Today, the Financial Markets (Conduct of Institutions) Amendment Bill was introduced to Parliament by Minister Kris Faafoi. The Bill introduces a licensing regime regulated by the Financial Markets Authority (FMA) for conduct by registered banks, licensed insurers and licensed non-bank deposit takers (the specified financial institutions).
The Bill is available online, alongside our earlier note on the consultation documents that led to the Bill.
Who needs to read it? Why?
At this stage, the scope of the new regime is intended to cover registered banks, licensed insurers, and licensed non-bank deposit takers, and to apply broadly to all services and associated products provided by those specified financial institutions. It will, however, also be relevant for other financial businesses and intermediaries who deal with them.
What does it cover?
The purpose of the Bill is to improve the conduct of the specified financial institutions in respect of services and products provided to consumers, thereby reducing the risk of harm to those consumers. To achieve this, the Bill makes amendments to the Financial Markets Conduct Act 2013 (the FMC Act), amongst other enactments, to ensure that the specified financial institutions and their intermediaries comply with a principle of fair conduct and associated duties and regulations.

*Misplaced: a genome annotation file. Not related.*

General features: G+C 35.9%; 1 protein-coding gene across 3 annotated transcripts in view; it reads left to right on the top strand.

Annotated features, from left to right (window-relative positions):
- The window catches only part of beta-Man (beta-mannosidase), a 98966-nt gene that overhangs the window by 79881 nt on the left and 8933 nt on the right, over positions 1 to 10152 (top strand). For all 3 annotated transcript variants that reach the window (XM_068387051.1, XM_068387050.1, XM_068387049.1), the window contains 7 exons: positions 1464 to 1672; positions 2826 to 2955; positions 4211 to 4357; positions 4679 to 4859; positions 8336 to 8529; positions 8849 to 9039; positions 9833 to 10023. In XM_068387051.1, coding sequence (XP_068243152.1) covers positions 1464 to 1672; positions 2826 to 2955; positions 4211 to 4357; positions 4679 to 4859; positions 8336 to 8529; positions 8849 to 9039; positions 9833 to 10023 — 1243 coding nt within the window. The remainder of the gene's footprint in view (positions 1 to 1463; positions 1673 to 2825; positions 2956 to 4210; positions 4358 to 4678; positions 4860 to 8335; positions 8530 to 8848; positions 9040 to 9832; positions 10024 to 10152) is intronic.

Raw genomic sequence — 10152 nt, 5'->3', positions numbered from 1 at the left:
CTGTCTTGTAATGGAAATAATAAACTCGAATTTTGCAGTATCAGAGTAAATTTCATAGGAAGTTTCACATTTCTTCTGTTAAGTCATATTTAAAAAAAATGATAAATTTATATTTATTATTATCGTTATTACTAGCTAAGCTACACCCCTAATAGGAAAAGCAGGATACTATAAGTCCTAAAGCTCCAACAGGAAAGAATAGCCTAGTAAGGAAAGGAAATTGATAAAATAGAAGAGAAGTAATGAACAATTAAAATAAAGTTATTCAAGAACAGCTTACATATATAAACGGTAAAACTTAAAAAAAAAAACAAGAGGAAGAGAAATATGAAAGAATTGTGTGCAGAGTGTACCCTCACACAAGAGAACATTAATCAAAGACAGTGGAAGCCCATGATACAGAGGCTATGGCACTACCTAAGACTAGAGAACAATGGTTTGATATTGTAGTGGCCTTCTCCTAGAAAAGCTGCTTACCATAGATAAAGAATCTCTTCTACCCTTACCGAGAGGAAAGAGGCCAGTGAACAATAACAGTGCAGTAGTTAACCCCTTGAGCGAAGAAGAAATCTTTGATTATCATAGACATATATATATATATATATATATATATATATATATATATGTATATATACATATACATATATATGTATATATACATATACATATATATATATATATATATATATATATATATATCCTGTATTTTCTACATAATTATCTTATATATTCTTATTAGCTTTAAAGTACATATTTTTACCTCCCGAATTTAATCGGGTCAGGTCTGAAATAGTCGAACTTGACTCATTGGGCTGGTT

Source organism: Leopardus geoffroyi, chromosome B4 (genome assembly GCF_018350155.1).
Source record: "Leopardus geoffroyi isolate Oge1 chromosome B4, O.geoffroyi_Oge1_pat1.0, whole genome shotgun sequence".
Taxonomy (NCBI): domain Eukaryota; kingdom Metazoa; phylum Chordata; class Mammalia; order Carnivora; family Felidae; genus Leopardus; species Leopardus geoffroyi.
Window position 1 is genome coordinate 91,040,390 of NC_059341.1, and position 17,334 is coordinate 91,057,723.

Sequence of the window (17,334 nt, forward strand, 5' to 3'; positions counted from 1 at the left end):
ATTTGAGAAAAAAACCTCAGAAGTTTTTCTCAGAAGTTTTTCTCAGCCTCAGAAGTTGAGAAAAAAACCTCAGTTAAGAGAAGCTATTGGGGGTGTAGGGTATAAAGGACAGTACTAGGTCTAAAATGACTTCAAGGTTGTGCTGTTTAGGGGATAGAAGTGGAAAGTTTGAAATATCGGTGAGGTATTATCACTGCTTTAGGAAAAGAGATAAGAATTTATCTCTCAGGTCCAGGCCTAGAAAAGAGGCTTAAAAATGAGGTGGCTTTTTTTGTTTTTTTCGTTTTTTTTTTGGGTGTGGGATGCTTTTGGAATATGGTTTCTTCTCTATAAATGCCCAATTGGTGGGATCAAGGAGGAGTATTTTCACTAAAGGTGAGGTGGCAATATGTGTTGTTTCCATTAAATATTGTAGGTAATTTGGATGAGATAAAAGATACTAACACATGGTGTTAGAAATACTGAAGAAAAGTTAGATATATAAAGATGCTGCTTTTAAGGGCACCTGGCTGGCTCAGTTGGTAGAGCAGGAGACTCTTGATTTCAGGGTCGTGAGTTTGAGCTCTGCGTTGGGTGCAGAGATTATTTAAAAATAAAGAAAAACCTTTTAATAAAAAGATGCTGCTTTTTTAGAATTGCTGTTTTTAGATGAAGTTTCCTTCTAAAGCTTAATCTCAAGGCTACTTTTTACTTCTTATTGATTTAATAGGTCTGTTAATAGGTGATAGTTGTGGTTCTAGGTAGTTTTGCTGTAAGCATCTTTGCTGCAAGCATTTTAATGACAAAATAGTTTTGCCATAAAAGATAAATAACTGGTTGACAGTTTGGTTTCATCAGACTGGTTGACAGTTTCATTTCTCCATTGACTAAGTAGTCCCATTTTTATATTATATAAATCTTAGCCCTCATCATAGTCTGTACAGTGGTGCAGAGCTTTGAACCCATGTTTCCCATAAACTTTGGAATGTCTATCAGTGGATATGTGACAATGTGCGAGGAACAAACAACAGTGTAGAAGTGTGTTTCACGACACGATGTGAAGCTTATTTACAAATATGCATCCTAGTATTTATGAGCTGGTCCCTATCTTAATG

To address these issues, the Bill:
- requires specified financial institutions, that are in the business of providing relevant services, to obtain a licence from the FMA (in addition any other licence or registration from the RBNZ or the FMA) under Part 6 of the FMC Act – ‘relevant services’ are defined as acting as an insurer (in relation to a consumer insurance contract, or other life or health insurance), being a creditor under a consumer credit contract, providing other retail financial services (of the kind that require registration as a financial services provider), or acting as a paid intermediary to a consumer for any of those activities (all of the italicised terms being further defined in the Bill)
- requires specified financial institutions and intermediaries to comply with a fair conduct principle to treat consumers fairly, including by paying due regard to their interests – this will require institutions and intermediaries to turn their minds to the fair treatment of consumers in a broad range of circumstances, from early design of products and services to post-sale dealings